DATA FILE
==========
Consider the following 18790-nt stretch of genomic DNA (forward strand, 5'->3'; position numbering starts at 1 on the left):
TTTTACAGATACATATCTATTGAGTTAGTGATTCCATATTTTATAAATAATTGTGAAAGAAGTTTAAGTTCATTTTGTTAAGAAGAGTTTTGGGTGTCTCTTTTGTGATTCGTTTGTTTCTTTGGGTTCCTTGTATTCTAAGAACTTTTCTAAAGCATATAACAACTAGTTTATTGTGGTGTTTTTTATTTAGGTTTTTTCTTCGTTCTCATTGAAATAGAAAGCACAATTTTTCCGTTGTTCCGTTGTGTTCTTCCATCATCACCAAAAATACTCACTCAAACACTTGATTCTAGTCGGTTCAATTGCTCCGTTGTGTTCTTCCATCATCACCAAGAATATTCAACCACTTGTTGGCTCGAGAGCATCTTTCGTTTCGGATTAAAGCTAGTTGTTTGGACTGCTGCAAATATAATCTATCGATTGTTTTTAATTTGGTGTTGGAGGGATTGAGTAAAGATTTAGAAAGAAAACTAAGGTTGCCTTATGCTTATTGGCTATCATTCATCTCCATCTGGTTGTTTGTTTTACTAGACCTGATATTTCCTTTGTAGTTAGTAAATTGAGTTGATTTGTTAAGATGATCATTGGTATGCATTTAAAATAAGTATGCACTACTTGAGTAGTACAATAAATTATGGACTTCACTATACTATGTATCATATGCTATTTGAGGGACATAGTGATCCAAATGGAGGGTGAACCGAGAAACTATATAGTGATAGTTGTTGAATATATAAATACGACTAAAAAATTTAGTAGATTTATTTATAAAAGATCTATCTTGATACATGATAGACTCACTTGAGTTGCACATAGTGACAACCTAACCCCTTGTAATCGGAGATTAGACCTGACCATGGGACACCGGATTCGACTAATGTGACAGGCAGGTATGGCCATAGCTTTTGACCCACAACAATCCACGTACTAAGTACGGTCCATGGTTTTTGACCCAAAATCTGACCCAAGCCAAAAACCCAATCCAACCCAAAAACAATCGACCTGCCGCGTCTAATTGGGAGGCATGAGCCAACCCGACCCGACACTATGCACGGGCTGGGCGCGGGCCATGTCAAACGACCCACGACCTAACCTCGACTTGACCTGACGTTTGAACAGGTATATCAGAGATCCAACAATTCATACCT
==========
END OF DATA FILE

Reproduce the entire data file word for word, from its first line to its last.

Consider the following 18790-nt stretch of genomic DNA (forward strand, 5'->3'; position numbering starts at 1 on the left):
TTTTACAGATACATATCTATTGAGTTAGTGATTCCATATTTTATAAATAATTGTGAAAGAAGTTTAAGTTCATTTTGTTAAGAAGAGTTTTGGGTGTCTCTTTTGTGATTCGTTTGTTTCTTTGGGTTCCTTGTATTCTAAGAACTTTTCTAAAGCATATAACAACTAGTTTATTGTGGTGTTTTTTATTTAGGTTTTTTCTTCGTTCTCATTGAAATAGAAAGCACAATTTTTCCGTTGTTCCGTTGTGTTCTTCCATCATCACCAAAAATACTCACTCAAACACTTGATTCTAGTCGGTTCAATTGCTCCGTTGTGTTCTTCCATCATCACCAAGAATATTCAACCACTTGTTGGCTCGAGAGCATCTTTCGTTTCGGATTAAAGCTAGTTGTTTGGACTGCTGCAAATATAATCTATCGATTGTTTTTAATTTGGTGTTGGAGGGATTGAGTAAAGATTTAGAAAGAAAACTAAGGTTGCCTTATGCTTATTGGCTATCATTCATCTCCATCTGGTTGTTTGTTTTACTAGACCTGATATTTCCTTTGTAGTTAGTAAATTGAGTTGATTTGTTAAGATGATCATTGGTATGCATTTAAAATAAGTATGCACTACTTGAGTAGTACAATAAATTATGGACTTCACTATACTATGTATCATATGCTATTTGAGGGACATAGTGATCCAAATGGAGGGTGAACCGAGAAACTATATAGTGATAGTTGTTGAATATATAAATACGACTAAAAAATTTAGTAGATTTATTTATAAAAGATCTATCTTGATACATGATAGACTCACTTGAGTTGCACATAGTGACAACCTAACCCCTTGTAATCGGAGATTAGACCTGACCATGGGACACCGGATTCGACTAATGTGACAGGCAGGTATGGCCATAGCTTTTGACCCACAACAATCCACGTACTAAGTACGGTCCATGGTTTTTGACCCAAAATCTGACCCAAGCCAAAAACCCAATCCAACCCAAAAACAATCGACCTGCCGCGTCTAATTGGGAGGCATGAGCCAACCCGACCCGACACTATGCACGGGCTGGGCGCGGGCCATGTCAAACGACCCACGACCTAACCTCGACTTGACCTGACGTTTGAACAGGTATATCAGAGATCCAACAATTCATACCT